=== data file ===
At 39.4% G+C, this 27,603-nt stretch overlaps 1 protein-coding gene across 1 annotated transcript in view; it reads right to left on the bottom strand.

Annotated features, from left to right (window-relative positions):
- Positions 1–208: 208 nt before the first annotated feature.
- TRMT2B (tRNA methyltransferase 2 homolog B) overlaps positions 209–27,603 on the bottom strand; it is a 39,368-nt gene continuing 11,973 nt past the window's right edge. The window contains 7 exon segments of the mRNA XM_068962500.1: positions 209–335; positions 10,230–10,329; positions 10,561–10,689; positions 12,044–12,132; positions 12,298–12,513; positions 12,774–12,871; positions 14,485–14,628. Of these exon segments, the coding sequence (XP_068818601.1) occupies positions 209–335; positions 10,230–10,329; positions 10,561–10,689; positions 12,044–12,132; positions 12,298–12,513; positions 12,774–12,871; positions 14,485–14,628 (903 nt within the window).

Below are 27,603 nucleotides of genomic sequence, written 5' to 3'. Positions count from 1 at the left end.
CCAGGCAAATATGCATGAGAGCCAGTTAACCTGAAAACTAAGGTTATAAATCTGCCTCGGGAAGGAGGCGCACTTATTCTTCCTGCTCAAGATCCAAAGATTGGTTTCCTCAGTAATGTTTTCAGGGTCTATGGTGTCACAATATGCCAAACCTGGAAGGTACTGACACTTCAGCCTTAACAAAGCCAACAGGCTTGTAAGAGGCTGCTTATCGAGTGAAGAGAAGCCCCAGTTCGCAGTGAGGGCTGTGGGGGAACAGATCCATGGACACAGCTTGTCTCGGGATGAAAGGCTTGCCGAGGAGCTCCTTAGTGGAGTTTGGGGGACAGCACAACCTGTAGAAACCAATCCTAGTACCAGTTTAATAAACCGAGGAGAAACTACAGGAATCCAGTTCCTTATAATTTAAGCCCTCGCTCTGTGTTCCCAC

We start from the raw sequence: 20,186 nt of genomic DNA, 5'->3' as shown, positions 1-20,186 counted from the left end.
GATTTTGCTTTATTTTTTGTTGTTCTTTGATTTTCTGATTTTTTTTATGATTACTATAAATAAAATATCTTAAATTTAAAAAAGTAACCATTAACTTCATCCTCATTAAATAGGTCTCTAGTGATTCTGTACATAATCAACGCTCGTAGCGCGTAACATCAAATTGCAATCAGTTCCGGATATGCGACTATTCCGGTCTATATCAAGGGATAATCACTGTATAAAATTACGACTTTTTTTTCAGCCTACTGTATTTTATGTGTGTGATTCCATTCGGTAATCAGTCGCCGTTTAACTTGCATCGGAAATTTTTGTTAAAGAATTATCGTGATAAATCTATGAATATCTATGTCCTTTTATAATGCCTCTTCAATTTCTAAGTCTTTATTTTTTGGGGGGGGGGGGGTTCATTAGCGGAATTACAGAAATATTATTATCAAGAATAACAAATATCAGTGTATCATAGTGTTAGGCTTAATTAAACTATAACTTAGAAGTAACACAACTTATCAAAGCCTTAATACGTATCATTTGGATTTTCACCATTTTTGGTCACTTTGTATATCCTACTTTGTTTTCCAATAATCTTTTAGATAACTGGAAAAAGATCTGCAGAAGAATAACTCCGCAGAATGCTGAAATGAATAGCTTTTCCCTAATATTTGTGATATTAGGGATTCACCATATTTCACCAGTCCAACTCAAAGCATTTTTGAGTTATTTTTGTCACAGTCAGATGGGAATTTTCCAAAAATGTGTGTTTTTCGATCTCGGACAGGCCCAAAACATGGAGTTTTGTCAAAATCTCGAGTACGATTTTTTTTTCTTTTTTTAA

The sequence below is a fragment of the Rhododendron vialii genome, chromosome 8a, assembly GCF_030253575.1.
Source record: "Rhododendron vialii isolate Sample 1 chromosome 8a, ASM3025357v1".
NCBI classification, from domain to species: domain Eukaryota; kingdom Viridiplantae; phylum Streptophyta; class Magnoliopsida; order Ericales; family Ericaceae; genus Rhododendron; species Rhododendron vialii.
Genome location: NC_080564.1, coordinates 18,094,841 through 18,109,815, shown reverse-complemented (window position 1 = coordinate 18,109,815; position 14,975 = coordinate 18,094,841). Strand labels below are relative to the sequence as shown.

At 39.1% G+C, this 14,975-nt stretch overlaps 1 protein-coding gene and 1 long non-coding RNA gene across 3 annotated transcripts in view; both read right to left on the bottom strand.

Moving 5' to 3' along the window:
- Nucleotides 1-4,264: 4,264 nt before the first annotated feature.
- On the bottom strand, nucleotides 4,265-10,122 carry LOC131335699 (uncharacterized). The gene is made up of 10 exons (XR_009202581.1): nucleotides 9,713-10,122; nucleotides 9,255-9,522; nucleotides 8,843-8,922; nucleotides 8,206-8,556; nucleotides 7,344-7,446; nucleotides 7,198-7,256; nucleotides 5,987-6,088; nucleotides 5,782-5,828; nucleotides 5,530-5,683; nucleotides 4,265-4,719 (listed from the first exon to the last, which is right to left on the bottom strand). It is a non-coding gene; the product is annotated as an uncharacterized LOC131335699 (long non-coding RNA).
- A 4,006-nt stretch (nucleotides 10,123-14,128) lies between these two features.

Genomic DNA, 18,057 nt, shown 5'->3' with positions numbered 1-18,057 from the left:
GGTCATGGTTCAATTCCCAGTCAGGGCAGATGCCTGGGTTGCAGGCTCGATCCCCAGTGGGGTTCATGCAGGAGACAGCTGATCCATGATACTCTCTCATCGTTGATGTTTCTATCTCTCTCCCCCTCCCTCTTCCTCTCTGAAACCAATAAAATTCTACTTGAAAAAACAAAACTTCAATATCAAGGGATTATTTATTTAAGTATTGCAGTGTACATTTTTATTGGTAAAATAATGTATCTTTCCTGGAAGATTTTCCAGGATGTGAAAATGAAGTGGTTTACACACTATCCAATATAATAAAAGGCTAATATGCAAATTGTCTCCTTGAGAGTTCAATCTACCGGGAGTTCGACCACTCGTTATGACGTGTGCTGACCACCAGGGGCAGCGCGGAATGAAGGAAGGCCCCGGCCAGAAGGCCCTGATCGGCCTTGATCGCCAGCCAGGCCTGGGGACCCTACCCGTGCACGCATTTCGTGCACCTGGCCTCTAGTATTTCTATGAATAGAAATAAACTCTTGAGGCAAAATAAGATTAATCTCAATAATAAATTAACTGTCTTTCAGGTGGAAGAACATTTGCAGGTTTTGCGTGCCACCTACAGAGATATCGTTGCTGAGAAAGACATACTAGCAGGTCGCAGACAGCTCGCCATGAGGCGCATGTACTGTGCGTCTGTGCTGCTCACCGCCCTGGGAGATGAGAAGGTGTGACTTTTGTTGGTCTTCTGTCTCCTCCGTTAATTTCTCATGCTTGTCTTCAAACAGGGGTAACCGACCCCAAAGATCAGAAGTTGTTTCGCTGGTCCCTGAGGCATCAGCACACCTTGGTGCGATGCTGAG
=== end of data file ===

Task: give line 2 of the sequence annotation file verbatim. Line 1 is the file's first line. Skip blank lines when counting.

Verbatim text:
Annotated features, from left to right (window-relative positions):